Top Senate and House Democrats pressed government contractor KBR on Thursday over new documents that they said show the company has tried to silence whistleblowers who wanted to report on bad practices at the contractor.
The lawmakers say the document, obtained from an outside lawyer for the company, shows that KBR sought to have employees sign non-disclosure agreements during interviews in internal corporate investigations, which required them to get prior approval from a corporate lawyer before reporting wrongdoing.
“The provisions of this non-disclosure agreement could lead a reasonable person to conclude that he or she could not provide critical information about possible wrongdoing to Congress, the Inspectors General, or other competent authorities without facing negative consequences,” the lawmakers wrote in a letter to KBR’s president on Thursday.
The lawmakers, all Democrats, also said the policy could violate defense acquisition rules and the federal False Claims Act.
Signing the letter were Rep. Elijah E. Cummings of Maryland, ranking member of the House Committee on Oversight and Government Reform; Rep. John F. Tierney of Massachusetts, ranking member of the subcommittee on national security; and Sen. Claire McCaskill of Missouri, chairman of the subcommittee on financial and contracting oversight for the Senate’s Homeland Security and Governmental Affairs Committee.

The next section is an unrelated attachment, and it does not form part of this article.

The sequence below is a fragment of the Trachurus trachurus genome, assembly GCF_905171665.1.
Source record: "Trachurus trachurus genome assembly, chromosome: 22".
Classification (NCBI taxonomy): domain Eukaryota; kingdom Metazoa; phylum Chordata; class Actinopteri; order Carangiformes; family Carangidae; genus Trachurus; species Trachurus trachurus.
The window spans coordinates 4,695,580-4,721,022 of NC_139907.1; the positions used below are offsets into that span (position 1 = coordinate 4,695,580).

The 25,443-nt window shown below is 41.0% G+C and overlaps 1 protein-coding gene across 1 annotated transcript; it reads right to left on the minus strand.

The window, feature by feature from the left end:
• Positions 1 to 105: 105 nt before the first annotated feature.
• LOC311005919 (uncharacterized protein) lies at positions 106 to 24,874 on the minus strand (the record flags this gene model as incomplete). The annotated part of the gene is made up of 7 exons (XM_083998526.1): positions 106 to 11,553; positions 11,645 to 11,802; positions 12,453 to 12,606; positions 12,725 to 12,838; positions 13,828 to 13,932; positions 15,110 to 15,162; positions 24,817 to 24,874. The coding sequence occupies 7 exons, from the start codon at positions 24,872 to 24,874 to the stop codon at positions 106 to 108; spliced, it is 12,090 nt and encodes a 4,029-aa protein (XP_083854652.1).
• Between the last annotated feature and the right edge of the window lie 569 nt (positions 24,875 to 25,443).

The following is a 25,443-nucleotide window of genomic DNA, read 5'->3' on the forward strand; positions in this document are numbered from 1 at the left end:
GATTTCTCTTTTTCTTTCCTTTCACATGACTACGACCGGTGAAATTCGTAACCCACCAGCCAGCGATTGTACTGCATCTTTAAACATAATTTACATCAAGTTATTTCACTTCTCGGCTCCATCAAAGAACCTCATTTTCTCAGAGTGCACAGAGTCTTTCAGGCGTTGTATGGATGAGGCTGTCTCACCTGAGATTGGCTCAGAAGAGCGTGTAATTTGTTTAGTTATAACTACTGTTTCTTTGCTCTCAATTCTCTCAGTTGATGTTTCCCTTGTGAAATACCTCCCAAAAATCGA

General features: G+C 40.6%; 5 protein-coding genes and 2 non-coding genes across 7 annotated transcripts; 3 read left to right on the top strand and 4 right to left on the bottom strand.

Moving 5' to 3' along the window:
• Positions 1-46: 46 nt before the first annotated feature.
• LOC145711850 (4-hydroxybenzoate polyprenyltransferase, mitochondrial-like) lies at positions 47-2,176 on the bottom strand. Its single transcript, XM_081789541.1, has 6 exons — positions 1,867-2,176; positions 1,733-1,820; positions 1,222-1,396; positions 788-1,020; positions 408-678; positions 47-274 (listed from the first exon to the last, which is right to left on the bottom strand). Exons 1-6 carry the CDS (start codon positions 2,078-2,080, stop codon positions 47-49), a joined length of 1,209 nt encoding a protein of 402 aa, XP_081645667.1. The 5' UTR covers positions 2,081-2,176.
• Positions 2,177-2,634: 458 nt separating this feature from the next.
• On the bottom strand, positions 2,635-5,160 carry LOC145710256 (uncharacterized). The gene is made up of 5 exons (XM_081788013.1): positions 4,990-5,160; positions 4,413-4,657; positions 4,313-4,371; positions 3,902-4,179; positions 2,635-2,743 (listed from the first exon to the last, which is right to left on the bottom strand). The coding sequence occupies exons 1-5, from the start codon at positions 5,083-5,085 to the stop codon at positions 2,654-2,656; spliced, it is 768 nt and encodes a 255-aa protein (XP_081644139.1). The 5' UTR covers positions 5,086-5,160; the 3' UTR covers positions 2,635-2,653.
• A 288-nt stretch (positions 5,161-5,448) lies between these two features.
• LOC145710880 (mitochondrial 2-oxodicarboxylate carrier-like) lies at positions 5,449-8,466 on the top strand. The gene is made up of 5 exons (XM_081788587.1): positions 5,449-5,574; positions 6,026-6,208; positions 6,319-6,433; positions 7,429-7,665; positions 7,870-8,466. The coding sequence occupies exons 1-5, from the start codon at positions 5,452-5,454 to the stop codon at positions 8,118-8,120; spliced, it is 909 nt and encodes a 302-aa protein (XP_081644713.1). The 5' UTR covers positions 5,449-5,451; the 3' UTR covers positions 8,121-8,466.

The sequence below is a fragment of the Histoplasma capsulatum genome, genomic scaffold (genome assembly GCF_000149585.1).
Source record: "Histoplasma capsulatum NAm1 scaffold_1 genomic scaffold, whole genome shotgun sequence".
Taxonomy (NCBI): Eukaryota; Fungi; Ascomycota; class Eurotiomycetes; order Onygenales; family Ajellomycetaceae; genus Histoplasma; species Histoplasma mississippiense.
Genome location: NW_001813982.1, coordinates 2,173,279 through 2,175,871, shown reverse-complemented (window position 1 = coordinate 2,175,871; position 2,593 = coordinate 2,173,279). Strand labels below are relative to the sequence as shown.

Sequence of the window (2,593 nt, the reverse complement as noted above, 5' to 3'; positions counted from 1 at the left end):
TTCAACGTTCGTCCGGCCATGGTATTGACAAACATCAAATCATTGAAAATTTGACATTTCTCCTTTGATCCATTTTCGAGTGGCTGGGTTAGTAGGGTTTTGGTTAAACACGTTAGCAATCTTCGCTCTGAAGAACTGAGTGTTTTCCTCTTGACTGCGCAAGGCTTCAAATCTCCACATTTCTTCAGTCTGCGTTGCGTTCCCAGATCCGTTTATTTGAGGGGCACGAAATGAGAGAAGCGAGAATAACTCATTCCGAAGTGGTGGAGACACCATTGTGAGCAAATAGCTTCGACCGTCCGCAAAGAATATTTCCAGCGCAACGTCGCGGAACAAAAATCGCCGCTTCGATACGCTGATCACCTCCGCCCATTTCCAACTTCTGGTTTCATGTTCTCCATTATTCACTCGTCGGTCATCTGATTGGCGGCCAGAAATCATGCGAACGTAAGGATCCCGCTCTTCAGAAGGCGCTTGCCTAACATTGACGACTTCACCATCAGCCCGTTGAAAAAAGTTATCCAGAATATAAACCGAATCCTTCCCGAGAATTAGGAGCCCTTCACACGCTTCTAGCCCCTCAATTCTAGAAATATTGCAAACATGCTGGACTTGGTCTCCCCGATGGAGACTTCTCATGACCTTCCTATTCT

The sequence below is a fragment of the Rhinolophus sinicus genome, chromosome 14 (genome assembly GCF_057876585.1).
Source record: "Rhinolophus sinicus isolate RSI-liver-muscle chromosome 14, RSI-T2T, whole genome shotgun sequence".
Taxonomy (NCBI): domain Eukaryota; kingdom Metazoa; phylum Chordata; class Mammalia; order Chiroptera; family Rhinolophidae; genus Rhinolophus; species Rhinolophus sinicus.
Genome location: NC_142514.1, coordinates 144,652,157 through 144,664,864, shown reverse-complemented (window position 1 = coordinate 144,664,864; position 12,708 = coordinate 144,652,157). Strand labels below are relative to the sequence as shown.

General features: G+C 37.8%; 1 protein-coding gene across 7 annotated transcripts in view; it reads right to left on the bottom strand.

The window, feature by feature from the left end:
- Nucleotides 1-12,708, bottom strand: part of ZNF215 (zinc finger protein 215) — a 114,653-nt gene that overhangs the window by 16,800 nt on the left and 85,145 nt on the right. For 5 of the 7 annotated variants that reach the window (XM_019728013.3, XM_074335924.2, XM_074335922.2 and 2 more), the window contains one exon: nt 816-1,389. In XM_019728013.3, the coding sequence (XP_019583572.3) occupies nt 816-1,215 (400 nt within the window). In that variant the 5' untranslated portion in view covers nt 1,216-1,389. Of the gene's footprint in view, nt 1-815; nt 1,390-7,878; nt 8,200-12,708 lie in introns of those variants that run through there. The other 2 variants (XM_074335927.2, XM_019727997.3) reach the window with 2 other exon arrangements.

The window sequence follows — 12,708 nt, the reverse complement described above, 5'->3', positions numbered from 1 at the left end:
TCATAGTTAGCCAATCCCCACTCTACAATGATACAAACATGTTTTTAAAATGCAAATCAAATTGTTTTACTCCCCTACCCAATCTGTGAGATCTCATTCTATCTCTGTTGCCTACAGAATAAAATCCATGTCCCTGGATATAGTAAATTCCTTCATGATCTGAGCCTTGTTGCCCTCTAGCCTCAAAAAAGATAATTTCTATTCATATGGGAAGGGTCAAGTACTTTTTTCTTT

The lawmakers also cited congressional investigations into accusations of fraud and abuse involving the company’s work on so-called LOGCAP III contract, a massive logistics contract worth about $36 billion to support military operations in Iraq.
KBR told lawmakers that the company had never invoked the non-disclosure agreement to prevent whistleblower disclosures, according to the letter.
Still, lawmakers said they were concerned.
“The personalized nature of this non-disclosure agreement — signed and witnessed by two individuals during an in-person interview — combined with the coercive, explicit threat for failing to comply could chill potential whistleblowers who might report fraud, waste, or abuse involving U.S. taxpayer dollars,” the wrote.
KBR did not respond to a request for comment on the letter, but officials have raised questions about congressional interest in the company.
In a recent lawsuit accusing the Defense Contract Audit Agency of malpractice, the company said military auditors were cutting corners under pressure from members of Congress. KBR also said the company was being used as a scapegoat to placate lawmakers upset about the wars in Afghanistan and Iraq.
The DCAA has defended its work and denied any pressure from lawmakers.